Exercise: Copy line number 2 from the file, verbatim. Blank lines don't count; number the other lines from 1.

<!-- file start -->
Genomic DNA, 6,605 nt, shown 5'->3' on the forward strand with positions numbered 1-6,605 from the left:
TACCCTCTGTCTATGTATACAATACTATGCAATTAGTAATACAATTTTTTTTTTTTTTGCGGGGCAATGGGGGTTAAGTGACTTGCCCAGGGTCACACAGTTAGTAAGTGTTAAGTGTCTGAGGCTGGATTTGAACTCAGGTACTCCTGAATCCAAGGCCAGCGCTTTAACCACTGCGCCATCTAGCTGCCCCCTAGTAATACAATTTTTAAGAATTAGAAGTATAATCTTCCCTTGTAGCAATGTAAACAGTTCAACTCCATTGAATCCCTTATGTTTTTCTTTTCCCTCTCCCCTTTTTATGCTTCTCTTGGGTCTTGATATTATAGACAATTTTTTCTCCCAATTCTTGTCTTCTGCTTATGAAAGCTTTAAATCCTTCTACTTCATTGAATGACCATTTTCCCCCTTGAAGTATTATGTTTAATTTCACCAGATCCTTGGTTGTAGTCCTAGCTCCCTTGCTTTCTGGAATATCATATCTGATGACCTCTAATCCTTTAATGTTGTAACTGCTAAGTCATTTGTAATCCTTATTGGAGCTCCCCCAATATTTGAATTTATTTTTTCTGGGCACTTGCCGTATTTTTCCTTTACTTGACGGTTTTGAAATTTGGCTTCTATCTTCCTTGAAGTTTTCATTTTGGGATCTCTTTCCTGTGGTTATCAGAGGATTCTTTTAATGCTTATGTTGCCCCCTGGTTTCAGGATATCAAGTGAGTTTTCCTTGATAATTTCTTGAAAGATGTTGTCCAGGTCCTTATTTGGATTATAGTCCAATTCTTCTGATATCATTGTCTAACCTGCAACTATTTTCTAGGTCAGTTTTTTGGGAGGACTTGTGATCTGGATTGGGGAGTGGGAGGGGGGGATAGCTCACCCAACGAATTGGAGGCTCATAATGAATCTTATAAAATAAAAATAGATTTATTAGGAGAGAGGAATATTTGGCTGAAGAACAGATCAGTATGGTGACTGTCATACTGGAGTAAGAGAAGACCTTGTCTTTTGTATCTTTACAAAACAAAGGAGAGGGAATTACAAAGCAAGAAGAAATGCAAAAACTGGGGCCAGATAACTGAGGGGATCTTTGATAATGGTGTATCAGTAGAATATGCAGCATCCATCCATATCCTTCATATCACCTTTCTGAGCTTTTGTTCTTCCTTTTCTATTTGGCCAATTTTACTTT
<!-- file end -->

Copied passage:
TACCCTCTGTCTATGTATACAATACTATGCAATTAGTAATACAATTTTTTTTTTTTTTGCGGGGCAATGGGGGTTAAGTGACTTGCCCAGGGTCACACAGTTAGTAAGTGTTAAGTGTCTGAGGCTGGATTTGAACTCAGGTACTCCTGAATCCAAGGCCAGCGCTTTAACCACTGCGCCATCTAGCTGCCCCCTAGTAATACAATTTTTAAGAATTAGAAGTATAATCTTCCCTTGTAGCAATGTAAACAGTTCAACTCCATTGAATCCCTTATGTTTTTCTTTTCCCTCTCCCCTTTTTATGCTTCTCTTGGGTCTTGATATTATAGACAATTTTTTCTCCCAATTCTTGTCTTCTGCTTATGAAAGCTTTAAATCCTTCTACTTCATTGAATGACCATTTTCCCCCTTGAAGTATTATGTTTAATTTCACCAGATCCTTGGTTGTAGTCCTAGCTCCCTTGCTTTCTGGAATATCATATCTGATGACCTCTAATCCTTTAATGTTGTAACTGCTAAGTCATTTGTAATCCTTATTGGAGCTCCCCCAATATTTGAATTTATTTTTTCTGGGCACTTGCCGTATTTTTCCTTTACTTGACGGTTTTGAAATTTGGCTTCTATCTTCCTTGAAGTTTTCATTTTGGGATCTCTTTCCTGTGGTTATCAGAGGATTCTTTTAATGCTTATGTTGCCCCCTGGTTTCAGGATATCAAGTGAGTTTTCCTTGATAATTTCTTGAAAGATGTTGTCCAGGTCCTTATTTGGATTATAGTCCAATTCTTCTGATATCATTGTCTAACCTGCAACTATTTTCTAGGTCAGTTTTTTGGGAGGACTTGTGATCTGGATTGGGGAGTGGGAGGGGGGGATAGCTCACCCAACGAATTGGAGGCTCATAATGAATCTTATAAAATAAAAATAGATTTATTAGGAGAGAGGAATATTTGGCTGAAGAACAGATCAGTATGGTGACTGTCATACTGGAGTAAGAGAAGACCTTGTCTTTTGTATCTTTACAAAACAAAGGAGAGGGAATTACAAAGCAAGAAGAAATGCAAAAACTGGGGCCAGATAACTGAGGGGATCTTTGATAATGGTGTATCAGTAGAATATGCAGCATCCATCCATATCCTTCATATCACCTTTCTGAGCTTTTGTTCTTCCTTTTCTATTTGGCCAATTTTACTTT